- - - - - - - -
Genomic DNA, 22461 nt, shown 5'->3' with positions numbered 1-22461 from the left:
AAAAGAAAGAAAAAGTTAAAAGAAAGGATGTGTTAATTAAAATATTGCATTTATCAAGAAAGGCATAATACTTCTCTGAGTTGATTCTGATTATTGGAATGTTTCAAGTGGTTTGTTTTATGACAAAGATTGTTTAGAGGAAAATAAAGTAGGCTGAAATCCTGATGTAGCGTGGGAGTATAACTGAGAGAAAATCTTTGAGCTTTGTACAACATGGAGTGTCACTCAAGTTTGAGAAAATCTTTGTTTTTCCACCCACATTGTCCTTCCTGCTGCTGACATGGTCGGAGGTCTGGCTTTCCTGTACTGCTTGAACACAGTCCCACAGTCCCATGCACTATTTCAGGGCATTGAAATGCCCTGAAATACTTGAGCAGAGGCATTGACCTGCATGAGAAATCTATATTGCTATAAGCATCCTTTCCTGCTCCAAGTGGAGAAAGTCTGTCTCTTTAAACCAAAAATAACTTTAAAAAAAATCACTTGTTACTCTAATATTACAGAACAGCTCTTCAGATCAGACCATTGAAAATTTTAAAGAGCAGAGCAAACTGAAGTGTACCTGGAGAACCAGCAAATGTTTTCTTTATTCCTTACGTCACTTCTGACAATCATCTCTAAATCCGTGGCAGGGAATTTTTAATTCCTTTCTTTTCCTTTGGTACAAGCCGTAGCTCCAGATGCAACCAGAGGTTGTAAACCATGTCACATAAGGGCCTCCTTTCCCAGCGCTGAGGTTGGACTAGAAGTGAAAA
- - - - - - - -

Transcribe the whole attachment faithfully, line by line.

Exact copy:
Genomic DNA, 22461 nt, shown 5'->3' with positions numbered 1-22461 from the left:
AAAAGAAAGAAAAAGTTAAAAGAAAGGATGTGTTAATTAAAATATTGCATTTATCAAGAAAGGCATAATACTTCTCTGAGTTGATTCTGATTATTGGAATGTTTCAAGTGGTTTGTTTTATGACAAAGATTGTTTAGAGGAAAATAAAGTAGGCTGAAATCCTGATGTAGCGTGGGAGTATAACTGAGAGAAAATCTTTGAGCTTTGTACAACATGGAGTGTCACTCAAGTTTGAGAAAATCTTTGTTTTTCCACCCACATTGTCCTTCCTGCTGCTGACATGGTCGGAGGTCTGGCTTTCCTGTACTGCTTGAACACAGTCCCACAGTCCCATGCACTATTTCAGGGCATTGAAATGCCCTGAAATACTTGAGCAGAGGCATTGACCTGCATGAGAAATCTATATTGCTATAAGCATCCTTTCCTGCTCCAAGTGGAGAAAGTCTGTCTCTTTAAACCAAAAATAACTTTAAAAAAAATCACTTGTTACTCTAATATTACAGAACAGCTCTTCAGATCAGACCATTGAAAATTTTAAAGAGCAGAGCAAACTGAAGTGTACCTGGAGAACCAGCAAATGTTTTCTTTATTCCTTACGTCACTTCTGACAATCATCTCTAAATCCGTGGCAGGGAATTTTTAATTCCTTTCTTTTCCTTTGGTACAAGCCGTAGCTCCAGATGCAACCAGAGGTTGTAAACCATGTCACATAAGGGCCTCCTTTCCCAGCGCTGAGGTTGGACTAGAAGTGAAAA